World History Connected Home    
Home List journal issues Table of contents
Printer-friendly format          

Book Review


Poe, Marshall T. The Russian Moment in World History (Princeton University Press, 2003).  116 pp, $17.95.

     In world history, Russia has played a unique part as a non-conformist state that defies traditional classification as a European/Western or Asian/Eastern unit of political organization.  Marshall Poe, a Russian historian who currently writes for the Atlantic Monthly, argues that Russia was the only state in Western Eurasia to defend itself from Western European imperialism and Western European-styled modernity because of its unique geographic, political, cultural, and economic circumstances.  Poe questions a common assumption that the Russian historical experience was deterministic:  that is, that the Russians were somehow genetically or culturally resistant to westernization a priori.  This book also situates Russia's role within world history as a state that was impacted by "outside" events and historical actors, but maintained a unique position as neither truly "Western" nor truly "Eastern." 1
     The Russian sonderweg (unique path) to modernity was a "result of myriad accidental and contingent events, none of which could have been predicted." (xiii)   Russian modernity was achieved independently rather than through direct coercion from nations to the west.  The Orthodox Church's censorship and labeling of European ideas as heretical was central to the development of this Russian resistance to Western ideas.  Fear of European invasions also contributed to the establishment and sustainability of autocratic political rule.  The Russian autocracy organized a highly effective military defensive structure which further facilitated Russia's unique path to modernity. 2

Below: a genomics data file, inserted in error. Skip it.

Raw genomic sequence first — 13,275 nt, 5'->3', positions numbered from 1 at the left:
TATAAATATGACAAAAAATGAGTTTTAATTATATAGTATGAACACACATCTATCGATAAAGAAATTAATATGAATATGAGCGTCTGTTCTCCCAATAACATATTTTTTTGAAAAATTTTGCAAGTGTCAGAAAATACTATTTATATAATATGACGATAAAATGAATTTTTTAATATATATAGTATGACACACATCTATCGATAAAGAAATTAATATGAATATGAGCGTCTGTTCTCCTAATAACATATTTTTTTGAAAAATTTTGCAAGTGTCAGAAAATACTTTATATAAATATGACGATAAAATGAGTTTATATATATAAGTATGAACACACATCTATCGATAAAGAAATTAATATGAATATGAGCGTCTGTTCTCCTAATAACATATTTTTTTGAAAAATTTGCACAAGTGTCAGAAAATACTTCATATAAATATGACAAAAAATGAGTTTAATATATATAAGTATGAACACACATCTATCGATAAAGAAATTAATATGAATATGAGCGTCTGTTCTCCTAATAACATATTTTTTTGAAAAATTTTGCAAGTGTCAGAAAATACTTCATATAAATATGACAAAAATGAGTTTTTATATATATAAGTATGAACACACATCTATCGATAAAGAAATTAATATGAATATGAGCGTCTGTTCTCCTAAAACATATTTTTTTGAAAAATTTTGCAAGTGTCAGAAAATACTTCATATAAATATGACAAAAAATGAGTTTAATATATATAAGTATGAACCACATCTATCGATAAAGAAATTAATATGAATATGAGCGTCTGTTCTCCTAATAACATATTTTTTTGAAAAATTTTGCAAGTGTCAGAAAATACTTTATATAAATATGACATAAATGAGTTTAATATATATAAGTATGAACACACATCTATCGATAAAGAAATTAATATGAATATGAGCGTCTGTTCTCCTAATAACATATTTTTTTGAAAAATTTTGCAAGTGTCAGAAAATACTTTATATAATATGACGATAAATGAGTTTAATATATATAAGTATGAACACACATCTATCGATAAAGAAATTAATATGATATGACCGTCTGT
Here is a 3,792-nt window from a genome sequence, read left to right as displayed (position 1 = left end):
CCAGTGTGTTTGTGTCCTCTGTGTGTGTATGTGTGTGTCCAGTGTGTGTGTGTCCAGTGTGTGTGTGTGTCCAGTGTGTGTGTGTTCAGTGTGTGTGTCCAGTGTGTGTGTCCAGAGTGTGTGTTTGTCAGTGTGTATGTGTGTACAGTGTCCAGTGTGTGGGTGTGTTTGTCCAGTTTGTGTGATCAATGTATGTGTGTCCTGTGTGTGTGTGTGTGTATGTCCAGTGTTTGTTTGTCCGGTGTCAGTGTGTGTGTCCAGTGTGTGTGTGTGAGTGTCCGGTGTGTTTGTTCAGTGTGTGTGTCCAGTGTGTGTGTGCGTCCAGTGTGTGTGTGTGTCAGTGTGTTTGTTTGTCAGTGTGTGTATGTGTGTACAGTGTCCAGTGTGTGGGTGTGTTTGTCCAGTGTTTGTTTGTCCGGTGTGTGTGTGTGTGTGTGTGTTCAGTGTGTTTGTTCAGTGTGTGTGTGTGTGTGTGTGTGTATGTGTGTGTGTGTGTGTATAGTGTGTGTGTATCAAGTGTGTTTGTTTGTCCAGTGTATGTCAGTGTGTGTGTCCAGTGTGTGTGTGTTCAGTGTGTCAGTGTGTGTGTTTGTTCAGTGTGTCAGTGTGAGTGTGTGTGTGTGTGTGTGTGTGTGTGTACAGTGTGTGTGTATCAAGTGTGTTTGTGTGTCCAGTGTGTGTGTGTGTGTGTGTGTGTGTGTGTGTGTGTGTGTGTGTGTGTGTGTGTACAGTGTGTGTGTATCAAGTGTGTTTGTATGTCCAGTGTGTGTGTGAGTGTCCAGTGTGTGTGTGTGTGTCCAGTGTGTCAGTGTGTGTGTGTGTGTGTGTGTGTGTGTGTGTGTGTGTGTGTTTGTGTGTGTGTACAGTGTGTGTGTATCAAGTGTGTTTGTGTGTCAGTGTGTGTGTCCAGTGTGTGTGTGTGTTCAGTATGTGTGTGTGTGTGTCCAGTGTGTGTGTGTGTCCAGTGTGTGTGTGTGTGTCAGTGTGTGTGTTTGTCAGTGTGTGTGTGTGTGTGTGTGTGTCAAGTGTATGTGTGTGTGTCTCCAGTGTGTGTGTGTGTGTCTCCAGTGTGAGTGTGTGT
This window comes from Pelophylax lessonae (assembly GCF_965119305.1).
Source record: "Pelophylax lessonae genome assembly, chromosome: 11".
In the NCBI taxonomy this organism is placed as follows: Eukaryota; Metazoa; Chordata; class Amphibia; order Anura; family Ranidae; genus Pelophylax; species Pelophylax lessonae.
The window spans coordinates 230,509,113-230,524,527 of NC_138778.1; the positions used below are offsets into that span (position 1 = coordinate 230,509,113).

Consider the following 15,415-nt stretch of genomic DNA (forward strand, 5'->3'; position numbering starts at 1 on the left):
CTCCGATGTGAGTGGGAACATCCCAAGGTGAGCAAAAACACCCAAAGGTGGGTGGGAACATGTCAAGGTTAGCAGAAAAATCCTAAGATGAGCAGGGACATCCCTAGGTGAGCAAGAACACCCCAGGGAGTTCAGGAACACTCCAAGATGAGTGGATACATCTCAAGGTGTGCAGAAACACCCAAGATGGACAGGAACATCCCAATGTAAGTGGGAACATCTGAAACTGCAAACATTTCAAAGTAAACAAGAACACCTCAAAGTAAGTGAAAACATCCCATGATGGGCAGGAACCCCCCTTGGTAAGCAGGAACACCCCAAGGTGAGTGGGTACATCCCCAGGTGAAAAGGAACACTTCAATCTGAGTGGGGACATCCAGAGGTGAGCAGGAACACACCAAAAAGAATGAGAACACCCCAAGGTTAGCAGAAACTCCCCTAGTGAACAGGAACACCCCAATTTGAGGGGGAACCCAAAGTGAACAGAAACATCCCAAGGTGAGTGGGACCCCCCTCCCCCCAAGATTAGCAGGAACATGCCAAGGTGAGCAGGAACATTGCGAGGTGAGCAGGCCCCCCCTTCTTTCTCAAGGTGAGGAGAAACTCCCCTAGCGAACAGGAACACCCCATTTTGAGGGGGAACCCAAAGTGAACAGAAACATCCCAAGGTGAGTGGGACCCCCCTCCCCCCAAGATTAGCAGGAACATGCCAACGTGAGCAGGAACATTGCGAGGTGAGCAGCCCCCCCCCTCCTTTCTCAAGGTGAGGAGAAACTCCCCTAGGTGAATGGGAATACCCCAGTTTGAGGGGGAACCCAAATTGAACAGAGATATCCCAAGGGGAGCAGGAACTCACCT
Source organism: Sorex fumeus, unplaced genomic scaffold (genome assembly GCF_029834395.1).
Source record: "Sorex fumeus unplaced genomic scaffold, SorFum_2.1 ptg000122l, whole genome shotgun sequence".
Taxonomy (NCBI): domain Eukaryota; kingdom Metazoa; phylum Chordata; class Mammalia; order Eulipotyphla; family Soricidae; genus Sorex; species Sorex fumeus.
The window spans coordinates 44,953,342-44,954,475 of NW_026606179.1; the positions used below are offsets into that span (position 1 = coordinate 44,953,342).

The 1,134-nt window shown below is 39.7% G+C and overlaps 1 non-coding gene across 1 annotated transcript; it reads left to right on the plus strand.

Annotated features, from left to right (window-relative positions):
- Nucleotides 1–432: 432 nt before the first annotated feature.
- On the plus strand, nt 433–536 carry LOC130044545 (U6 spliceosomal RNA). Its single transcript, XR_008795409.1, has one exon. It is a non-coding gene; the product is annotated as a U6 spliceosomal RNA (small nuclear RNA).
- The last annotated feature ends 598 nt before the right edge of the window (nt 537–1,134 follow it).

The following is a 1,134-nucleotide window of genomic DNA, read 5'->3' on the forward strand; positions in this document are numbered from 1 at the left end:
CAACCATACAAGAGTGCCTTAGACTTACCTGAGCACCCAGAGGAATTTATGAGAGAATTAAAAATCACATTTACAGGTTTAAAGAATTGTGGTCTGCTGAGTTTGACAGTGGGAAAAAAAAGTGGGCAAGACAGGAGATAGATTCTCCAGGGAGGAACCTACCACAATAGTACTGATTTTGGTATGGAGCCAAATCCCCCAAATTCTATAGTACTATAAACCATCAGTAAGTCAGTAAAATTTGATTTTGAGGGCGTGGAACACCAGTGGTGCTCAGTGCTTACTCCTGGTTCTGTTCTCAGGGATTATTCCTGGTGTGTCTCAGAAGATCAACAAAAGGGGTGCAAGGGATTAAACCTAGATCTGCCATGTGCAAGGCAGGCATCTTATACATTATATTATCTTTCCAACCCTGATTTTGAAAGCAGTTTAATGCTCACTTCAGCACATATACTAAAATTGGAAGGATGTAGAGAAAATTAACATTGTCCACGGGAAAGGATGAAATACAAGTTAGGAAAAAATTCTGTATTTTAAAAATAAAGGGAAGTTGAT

This brief yet thorough treatment of Russian history is organized into nine chapters.  In the first chapter Poe argues that Russia does not—and should not—fit into categories or labels as a "European" or "Asian" society.  The second through eighth chapters detail the chronological story of Russia from the first migrations of Slavic peoples out of Central Europe in the sixth century to the conclusion of the "Russian Moment" in 1991.  Along the way, Poe identifies key turning points at which the Russians made decisions that usually tended to benefit Russia's progression down its own unique, albeit successful, path to modernity.  The final chapter, titled "Coda: What Might Have Been," does not add much to an otherwise very well-argued book.  In this last chapter Poe discusses possibilities for alternate outcomes of Russian history and plays the game of historical "what if."  A bibliographic essay at the end of the book provides further reading suggestions for those interested in learning more about specific topics of Russian history.  Poe also includes a brief chronology of major events in Russian history, organized by early, middle, and late parts of centuries, to help the reader more easily navigate the narrative.  The book is commendable for both its brevity (making it useful for assigning to undergraduates) and its successful summarizing of Russian history within a still complex framework. 3